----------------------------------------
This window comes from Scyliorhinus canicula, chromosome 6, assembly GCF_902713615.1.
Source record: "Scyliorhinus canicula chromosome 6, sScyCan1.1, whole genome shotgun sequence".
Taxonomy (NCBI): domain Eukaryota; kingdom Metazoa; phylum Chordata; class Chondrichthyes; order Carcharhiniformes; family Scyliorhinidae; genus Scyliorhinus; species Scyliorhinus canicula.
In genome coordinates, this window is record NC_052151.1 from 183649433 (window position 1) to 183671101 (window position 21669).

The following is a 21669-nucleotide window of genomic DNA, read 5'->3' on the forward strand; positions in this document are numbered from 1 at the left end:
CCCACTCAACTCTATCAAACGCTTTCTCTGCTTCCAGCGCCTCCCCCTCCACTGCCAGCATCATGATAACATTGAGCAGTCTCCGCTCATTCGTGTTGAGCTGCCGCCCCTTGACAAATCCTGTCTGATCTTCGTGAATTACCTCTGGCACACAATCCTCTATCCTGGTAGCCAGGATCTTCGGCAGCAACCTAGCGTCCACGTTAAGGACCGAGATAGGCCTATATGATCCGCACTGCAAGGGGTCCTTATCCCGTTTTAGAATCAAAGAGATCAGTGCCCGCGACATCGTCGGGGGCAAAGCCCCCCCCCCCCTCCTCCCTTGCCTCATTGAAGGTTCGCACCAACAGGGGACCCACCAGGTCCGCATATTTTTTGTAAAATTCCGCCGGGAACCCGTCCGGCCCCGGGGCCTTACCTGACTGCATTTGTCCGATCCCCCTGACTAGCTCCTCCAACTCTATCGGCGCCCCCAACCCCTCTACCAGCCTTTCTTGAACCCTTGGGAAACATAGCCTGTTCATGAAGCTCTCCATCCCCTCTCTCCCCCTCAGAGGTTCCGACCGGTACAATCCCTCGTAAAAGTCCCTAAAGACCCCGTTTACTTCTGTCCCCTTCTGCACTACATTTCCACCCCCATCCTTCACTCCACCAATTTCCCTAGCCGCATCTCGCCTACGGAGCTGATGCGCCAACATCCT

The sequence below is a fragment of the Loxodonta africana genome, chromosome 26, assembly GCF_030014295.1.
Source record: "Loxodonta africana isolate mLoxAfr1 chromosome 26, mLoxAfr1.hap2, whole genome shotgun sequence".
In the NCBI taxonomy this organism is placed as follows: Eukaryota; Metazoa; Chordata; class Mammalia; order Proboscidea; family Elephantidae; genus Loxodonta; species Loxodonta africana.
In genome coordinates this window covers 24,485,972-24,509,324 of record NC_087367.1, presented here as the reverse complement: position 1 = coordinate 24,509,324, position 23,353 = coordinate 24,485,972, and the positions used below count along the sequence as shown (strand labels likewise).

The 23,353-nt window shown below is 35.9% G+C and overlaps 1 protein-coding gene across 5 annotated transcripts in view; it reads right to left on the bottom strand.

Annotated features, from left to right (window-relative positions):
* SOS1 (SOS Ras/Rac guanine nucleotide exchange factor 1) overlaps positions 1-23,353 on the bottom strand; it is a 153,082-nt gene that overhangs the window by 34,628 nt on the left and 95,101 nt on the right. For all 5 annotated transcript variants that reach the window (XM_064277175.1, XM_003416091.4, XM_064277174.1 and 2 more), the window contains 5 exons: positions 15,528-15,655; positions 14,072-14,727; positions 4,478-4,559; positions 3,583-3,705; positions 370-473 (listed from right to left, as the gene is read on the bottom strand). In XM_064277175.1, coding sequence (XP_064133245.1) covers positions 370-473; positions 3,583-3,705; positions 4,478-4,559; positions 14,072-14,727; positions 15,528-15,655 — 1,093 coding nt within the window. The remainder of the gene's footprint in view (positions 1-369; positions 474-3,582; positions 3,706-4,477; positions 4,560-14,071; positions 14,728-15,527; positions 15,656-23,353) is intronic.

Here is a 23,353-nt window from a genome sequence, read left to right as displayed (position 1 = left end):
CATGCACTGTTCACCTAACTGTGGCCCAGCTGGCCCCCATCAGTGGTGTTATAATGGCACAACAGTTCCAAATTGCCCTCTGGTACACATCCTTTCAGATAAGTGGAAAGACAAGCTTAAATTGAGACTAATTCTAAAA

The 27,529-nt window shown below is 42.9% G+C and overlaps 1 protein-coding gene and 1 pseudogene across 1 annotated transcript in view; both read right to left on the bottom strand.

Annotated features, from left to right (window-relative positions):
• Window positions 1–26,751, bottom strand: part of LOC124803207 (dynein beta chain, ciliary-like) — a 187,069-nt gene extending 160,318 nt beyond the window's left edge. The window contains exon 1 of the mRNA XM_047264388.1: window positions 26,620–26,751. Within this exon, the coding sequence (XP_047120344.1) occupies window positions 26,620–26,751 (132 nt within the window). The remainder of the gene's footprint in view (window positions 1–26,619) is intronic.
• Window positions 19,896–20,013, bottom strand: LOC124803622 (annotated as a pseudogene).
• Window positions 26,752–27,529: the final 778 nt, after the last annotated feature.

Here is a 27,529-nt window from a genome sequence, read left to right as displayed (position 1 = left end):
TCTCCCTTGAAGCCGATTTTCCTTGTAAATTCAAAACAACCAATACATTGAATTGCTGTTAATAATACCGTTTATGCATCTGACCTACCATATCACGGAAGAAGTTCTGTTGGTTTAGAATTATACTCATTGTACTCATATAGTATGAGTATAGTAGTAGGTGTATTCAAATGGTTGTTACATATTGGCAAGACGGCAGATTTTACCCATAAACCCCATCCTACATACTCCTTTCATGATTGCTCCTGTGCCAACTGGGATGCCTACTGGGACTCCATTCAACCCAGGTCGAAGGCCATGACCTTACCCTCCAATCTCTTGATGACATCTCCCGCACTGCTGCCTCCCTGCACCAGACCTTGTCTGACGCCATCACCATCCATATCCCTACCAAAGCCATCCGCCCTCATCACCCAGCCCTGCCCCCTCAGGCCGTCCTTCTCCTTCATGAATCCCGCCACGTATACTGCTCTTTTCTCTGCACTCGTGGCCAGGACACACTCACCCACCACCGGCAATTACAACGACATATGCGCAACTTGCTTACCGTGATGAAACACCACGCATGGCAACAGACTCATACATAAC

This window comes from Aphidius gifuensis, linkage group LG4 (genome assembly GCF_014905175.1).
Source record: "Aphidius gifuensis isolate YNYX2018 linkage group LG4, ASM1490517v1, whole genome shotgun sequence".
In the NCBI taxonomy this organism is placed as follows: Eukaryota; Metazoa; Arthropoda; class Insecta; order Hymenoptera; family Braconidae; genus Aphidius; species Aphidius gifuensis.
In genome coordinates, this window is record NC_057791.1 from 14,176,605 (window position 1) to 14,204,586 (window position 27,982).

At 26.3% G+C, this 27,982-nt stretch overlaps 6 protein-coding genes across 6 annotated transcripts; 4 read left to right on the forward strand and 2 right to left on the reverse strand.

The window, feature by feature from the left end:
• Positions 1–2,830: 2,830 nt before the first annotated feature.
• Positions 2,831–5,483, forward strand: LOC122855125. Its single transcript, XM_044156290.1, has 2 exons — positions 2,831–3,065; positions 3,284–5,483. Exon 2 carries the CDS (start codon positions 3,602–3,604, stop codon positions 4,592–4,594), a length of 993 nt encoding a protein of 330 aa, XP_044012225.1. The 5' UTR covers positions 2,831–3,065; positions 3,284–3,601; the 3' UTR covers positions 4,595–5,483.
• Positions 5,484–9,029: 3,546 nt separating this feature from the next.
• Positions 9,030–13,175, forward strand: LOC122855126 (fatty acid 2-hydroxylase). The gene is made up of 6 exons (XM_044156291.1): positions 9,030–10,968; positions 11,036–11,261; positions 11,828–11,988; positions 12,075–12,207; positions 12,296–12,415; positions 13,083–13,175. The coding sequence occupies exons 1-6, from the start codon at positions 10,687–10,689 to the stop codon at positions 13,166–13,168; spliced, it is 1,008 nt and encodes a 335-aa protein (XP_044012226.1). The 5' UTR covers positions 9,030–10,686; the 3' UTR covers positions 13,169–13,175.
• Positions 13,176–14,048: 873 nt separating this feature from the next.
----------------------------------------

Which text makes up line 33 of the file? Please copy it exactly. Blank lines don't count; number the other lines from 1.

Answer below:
• Positions 13,176–14,048: 873 nt separating this feature from the next.